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Cardboard Flotilla Ready to Roll
September 21, 2006

A flotilla of cardboard canoes will attempt to traverse a pond on the Calvin College campus at 4 p.m. on Friday, September 29.

Calvin students interested in joining the 2006 cardboard canoe contest should contact Jeannine Keller for further details.

The event is the (approximately) 10th annual Cardboard Canoe Contest and student organizers say it's a fun way to expand their budding engineering skills.

“You don’t know who’s going to float, who’s going to sink and who’s going to make it around, and that’s part of the fun too,” says Calvin senior Eric Wildschut, president of the college's chapter of the American Society of Civil Engineers (ASCE).

The contest at Calvin originally was inspired by the ASCE’s National Concrete Canoe Competition.

“We have quite a small ASCE chapter here,” Wildschut says. “So we thought if we made the canoes out of cardboard, it would be accessible to anyone from the student body who wanted to participate.”

Typically, he says, a half-dozen student teams take part, observing some key parameters: The canoes must be constructed out of cardboard, plastic sheeting, garbage bags, duct tape and paint (optional and for decoration), and they can be any shape or size, but must be large enough to hold at least two members of the construction team.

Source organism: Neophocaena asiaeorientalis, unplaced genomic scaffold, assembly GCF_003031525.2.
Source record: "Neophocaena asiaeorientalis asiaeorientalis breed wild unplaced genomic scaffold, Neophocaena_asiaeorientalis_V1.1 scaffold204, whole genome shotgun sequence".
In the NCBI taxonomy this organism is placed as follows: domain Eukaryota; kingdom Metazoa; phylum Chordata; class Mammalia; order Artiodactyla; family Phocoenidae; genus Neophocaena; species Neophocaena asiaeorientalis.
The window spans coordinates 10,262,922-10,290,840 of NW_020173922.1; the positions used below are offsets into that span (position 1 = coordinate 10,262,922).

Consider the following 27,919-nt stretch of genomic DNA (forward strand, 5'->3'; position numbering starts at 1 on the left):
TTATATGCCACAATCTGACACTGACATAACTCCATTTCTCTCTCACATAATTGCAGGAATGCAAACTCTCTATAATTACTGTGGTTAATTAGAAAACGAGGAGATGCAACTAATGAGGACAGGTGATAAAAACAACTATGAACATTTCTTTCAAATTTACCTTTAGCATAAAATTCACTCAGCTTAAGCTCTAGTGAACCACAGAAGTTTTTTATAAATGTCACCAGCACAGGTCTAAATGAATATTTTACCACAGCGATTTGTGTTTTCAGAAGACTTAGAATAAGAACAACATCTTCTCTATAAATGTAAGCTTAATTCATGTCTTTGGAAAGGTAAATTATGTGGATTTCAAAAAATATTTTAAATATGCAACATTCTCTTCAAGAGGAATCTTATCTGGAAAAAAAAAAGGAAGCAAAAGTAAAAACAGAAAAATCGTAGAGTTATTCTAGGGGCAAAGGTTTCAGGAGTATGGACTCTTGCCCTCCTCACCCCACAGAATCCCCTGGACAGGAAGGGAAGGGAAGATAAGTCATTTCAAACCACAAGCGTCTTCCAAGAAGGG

The teams race the canoes between two bridges on an on-campus pond located behind the home of college president Gaylen Byker.

“The boats don’t last beyond one spin around the pond,” Wildschut says. “Some of them don’t make it away from the starting block. Some of them, when their creators hop into them, they sink to the bottom. It’s most memorable when they don’t work. It’s funny for those watching, but it’s sad for the people who make the canoes.”

Calvin engineering professors serve as judges for cardboard canoe contest, and they award two $40 Meijer gift certificates to the winners: one for the fastest canoe and one for the most creatively-constructed canoe.

Last year’s winner, modeled on a pirate ship, was both functional and decorative, says Wildschut.

“That’s a true anomaly right there. You usually don’t see that. That was neat. They had a little mast and a little canon at the front. It was pretty funny.”

The contest attracts a throng of students, friends of the canoe-makers, who cheer on their chosen teams.

“It’s great because we can do a social event for the engineering department and invite the rest of the campus as well,” Wildschut says.

~written by communications and marketing staff writer Myrna Anderson